We’d start with #7 playing #8 in each conference. Series would be best 2 of 3. Assuming we were at a single site, games would happen on alternate days: Eastern Conference, then Western Conference. If one series finishes before the other, no problem. That team gets an extra day of rest. Teams would always get at least one day off before their next game.
The winner of the 7-8 matchup would then face the #6 seed, also in a Best-of-3. That winner would face the 5-seed, with the series increasing to Best-of-5. That winner would face the 4th seed, also in a five-game series.
At that point, every team from the 4th-8th seed would have a chance to earn a spot among the final four in their conference. The 8th seed would have had to win four series to do it, the 4th seed only one, but that’s the way it goes.
Once the play-in ladder was complete, the top three seeds and the winner of the play-in ladder in each conference would conduct the playoff brackets as normal, with Best-of-7 series, 1 vs. 4 seeding, 2 vs. 3. Winners play each other. Winners of that play in the NBA Finals.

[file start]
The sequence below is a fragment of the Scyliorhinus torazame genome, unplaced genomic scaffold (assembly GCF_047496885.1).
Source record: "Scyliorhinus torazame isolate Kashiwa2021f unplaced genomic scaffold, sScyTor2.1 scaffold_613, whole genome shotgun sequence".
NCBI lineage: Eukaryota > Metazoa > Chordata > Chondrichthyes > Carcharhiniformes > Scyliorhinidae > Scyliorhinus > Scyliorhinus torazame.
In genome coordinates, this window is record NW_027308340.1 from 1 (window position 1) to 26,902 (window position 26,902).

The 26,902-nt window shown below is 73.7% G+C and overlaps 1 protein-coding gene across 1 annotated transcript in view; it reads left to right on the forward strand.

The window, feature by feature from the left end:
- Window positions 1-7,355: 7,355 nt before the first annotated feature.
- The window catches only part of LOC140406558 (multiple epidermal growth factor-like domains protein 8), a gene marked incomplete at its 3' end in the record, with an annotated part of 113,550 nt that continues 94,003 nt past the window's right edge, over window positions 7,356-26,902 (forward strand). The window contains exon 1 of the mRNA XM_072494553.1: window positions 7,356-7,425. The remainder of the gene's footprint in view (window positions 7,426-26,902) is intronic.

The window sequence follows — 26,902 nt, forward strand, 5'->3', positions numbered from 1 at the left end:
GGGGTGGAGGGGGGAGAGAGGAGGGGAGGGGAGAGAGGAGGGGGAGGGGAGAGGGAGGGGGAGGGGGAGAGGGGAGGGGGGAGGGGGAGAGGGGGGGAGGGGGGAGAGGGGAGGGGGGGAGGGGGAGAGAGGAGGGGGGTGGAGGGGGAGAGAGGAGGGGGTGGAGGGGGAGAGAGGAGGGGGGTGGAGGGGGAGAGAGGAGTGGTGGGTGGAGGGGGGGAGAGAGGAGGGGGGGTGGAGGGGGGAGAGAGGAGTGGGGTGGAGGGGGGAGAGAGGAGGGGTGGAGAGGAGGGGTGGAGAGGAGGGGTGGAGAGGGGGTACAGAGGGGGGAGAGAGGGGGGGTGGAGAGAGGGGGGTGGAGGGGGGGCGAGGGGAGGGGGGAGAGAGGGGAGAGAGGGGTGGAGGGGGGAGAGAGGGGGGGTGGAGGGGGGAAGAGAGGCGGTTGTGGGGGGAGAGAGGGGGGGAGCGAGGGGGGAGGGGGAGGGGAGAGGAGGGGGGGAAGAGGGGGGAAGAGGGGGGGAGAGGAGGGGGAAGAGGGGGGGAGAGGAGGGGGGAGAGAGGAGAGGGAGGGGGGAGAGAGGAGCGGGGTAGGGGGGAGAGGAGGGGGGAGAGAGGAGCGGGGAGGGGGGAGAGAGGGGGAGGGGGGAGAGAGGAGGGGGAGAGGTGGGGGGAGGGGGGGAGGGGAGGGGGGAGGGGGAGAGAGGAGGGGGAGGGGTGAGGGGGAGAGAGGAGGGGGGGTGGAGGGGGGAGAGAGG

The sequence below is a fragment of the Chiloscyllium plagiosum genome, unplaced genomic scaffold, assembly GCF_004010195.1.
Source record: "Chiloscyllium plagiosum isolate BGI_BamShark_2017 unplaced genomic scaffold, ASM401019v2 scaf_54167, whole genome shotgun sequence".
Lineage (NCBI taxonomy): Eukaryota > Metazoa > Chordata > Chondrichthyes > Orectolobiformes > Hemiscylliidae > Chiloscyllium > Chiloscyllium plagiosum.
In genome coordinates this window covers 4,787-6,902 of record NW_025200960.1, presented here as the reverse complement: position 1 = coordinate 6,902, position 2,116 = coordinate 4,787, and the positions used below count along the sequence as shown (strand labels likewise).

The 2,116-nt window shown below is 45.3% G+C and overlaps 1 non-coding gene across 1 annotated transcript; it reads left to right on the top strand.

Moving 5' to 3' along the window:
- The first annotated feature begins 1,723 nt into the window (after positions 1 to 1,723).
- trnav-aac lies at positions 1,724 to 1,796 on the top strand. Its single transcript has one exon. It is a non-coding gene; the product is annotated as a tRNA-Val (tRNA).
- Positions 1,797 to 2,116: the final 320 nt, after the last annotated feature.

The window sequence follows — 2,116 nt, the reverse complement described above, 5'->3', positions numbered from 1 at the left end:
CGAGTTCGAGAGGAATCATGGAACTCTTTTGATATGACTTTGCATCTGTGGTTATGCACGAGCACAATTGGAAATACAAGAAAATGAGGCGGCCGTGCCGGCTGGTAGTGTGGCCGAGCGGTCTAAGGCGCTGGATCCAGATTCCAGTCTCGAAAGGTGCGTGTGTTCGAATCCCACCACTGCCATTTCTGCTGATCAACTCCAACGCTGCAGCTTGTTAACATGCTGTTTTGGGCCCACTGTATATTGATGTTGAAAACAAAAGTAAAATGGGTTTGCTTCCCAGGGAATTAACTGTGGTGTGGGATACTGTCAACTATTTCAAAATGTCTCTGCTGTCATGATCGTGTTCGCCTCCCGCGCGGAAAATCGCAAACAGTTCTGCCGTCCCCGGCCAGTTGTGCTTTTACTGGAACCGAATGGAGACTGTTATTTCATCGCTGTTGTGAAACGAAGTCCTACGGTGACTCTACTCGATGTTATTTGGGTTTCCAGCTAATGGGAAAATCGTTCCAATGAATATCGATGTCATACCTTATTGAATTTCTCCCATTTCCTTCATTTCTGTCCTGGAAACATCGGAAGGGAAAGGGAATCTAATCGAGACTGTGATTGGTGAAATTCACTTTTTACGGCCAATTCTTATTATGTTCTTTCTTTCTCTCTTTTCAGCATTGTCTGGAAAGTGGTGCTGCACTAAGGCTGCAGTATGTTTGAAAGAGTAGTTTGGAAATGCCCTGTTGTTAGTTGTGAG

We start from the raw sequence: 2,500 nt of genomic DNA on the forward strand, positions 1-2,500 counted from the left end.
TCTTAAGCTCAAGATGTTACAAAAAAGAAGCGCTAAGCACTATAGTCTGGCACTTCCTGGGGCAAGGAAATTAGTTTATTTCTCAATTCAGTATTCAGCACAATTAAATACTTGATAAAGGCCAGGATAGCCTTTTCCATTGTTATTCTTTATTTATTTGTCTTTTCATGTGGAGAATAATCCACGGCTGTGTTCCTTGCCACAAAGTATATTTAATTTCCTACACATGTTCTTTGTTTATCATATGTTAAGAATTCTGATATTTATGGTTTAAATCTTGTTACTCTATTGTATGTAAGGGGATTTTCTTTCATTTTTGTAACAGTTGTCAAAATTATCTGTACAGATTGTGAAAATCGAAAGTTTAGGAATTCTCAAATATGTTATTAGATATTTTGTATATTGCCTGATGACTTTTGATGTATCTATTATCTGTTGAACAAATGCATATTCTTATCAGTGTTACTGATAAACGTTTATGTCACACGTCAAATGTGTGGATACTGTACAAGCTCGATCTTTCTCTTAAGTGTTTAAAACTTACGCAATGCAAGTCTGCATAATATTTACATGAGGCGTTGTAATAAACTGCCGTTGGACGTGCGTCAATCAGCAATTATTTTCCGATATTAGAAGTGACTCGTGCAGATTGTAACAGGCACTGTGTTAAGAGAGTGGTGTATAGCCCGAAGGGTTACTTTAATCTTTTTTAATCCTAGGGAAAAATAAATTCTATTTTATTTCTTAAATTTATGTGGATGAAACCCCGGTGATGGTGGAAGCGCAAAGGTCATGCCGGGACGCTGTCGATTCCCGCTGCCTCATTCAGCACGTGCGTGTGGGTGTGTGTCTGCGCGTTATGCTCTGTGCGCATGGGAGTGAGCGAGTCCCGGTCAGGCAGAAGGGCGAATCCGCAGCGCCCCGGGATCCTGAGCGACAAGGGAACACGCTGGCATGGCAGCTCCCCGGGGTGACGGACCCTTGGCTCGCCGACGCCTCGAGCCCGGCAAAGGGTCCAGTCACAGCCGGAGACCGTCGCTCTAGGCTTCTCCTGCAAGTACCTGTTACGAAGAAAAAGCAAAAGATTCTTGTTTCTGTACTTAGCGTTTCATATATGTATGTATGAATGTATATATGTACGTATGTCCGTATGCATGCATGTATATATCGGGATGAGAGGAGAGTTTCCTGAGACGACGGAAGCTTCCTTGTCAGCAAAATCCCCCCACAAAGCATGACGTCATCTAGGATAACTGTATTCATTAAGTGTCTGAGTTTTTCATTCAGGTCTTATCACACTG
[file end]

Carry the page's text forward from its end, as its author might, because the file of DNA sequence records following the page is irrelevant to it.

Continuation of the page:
Until you get to the final, seeded playoffs bracket, only four teams are active on site at a given time. New teams know when they’ll be coming in and can prepare/quarantine accordingly. The final bracket involves eight teams, but all of those teams would have a month to prepare, test, and isolate while the play-in ladder was ongoing.
The only hitch in the proceedings is that the Sixers and Pacers are tied for 5-6 in the East, the Thunder and Rockets for the same positions in the West. They could either pursue the playoff tiebreaking formula, go by strength of schedule, or play a single game against each other before the playoffs began to break the tie in seeding.
Teams below the 8th seed might argue that they should be allowed in a play-in as well, but that lengthens the process to infinity and doubles the number of participants. Fortunately for us, there’s a pretty significant break between the 8th and 9th positions in each conference, so holding the line after the 8th seed is easier.